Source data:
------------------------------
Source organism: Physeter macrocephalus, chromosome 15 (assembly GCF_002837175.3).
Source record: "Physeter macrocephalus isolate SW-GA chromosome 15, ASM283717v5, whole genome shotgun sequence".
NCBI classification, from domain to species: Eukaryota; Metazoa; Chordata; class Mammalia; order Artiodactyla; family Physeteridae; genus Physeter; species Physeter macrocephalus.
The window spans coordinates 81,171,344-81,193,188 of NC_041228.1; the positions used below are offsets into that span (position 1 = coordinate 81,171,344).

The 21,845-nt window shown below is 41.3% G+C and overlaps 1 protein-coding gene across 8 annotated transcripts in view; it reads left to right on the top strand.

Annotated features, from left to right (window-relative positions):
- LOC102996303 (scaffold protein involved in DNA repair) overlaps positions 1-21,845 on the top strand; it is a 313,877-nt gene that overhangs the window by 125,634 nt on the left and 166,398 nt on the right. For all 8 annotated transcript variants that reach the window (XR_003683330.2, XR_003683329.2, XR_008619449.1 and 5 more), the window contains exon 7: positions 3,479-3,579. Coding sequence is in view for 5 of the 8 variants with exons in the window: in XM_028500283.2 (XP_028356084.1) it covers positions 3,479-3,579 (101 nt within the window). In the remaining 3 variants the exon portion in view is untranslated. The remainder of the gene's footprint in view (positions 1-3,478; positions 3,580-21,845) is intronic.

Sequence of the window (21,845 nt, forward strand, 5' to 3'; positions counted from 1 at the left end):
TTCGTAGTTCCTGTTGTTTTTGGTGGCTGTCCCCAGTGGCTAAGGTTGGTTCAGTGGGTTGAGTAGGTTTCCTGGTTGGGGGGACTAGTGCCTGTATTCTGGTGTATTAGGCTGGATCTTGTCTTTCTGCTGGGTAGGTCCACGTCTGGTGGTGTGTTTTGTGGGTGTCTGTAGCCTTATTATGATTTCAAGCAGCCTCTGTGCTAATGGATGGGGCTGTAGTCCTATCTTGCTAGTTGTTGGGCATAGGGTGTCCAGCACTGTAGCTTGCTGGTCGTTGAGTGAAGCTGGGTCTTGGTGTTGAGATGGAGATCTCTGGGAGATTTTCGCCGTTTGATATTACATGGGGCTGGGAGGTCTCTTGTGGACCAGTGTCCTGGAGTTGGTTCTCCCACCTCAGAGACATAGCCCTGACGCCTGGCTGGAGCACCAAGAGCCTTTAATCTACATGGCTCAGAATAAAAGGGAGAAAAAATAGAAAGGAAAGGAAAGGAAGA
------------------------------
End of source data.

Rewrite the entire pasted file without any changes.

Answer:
Source organism: Physeter macrocephalus, chromosome 15 (assembly GCF_002837175.3).
Source record: "Physeter macrocephalus isolate SW-GA chromosome 15, ASM283717v5, whole genome shotgun sequence".
NCBI classification, from domain to species: Eukaryota; Metazoa; Chordata; class Mammalia; order Artiodactyla; family Physeteridae; genus Physeter; species Physeter macrocephalus.
The window spans coordinates 81,171,344-81,193,188 of NC_041228.1; the positions used below are offsets into that span (position 1 = coordinate 81,171,344).

The 21,845-nt window shown below is 41.3% G+C and overlaps 1 protein-coding gene across 8 annotated transcripts in view; it reads left to right on the top strand.

Annotated features, from left to right (window-relative positions):
- LOC102996303 (scaffold protein involved in DNA repair) overlaps positions 1-21,845 on the top strand; it is a 313,877-nt gene that overhangs the window by 125,634 nt on the left and 166,398 nt on the right. For all 8 annotated transcript variants that reach the window (XR_003683330.2, XR_003683329.2, XR_008619449.1 and 5 more), the window contains exon 7: positions 3,479-3,579. Coding sequence is in view for 5 of the 8 variants with exons in the window: in XM_028500283.2 (XP_028356084.1) it covers positions 3,479-3,579 (101 nt within the window). In the remaining 3 variants the exon portion in view is untranslated. The remainder of the gene's footprint in view (positions 1-3,478; positions 3,580-21,845) is intronic.

Sequence of the window (21,845 nt, forward strand, 5' to 3'; positions counted from 1 at the left end):
TTCGTAGTTCCTGTTGTTTTTGGTGGCTGTCCCCAGTGGCTAAGGTTGGTTCAGTGGGTTGAGTAGGTTTCCTGGTTGGGGGGACTAGTGCCTGTATTCTGGTGTATTAGGCTGGATCTTGTCTTTCTGCTGGGTAGGTCCACGTCTGGTGGTGTGTTTTGTGGGTGTCTGTAGCCTTATTATGATTTCAAGCAGCCTCTGTGCTAATGGATGGGGCTGTAGTCCTATCTTGCTAGTTGTTGGGCATAGGGTGTCCAGCACTGTAGCTTGCTGGTCGTTGAGTGAAGCTGGGTCTTGGTGTTGAGATGGAGATCTCTGGGAGATTTTCGCCGTTTGATATTACATGGGGCTGGGAGGTCTCTTGTGGACCAGTGTCCTGGAGTTGGTTCTCCCACCTCAGAGACATAGCCCTGACGCCTGGCTGGAGCACCAAGAGCCTTTAATCTACATGGCTCAGAATAAAAGGGAGAAAAAATAGAAAGGAAAGGAAAGGAAGA